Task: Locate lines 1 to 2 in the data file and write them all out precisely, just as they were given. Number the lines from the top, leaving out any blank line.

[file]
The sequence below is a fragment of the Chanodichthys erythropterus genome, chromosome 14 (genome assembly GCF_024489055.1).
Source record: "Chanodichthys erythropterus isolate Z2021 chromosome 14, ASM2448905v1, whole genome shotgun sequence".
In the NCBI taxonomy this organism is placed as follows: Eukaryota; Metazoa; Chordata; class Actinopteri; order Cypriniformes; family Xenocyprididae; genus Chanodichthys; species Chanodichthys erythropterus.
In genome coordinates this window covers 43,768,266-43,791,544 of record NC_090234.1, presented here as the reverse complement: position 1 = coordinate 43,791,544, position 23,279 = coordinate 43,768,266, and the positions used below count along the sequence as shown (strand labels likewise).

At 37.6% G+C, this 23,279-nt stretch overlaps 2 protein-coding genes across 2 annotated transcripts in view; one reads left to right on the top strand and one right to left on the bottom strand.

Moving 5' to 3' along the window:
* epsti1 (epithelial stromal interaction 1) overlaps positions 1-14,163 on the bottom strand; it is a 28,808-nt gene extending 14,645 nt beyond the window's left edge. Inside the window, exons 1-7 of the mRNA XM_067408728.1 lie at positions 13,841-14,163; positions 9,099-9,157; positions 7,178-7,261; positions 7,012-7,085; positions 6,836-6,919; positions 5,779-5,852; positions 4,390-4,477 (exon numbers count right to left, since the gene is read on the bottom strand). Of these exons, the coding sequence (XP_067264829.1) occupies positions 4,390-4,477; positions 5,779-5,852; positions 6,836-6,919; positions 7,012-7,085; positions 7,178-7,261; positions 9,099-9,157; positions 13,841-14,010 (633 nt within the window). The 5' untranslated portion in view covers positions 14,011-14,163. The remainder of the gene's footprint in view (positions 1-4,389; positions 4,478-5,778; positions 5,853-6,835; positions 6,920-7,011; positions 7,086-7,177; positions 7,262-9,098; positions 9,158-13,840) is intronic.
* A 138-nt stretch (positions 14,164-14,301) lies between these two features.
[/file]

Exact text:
The sequence below is a fragment of the Chanodichthys erythropterus genome, chromosome 14 (genome assembly GCF_024489055.1).
Source record: "Chanodichthys erythropterus isolate Z2021 chromosome 14, ASM2448905v1, whole genome shotgun sequence".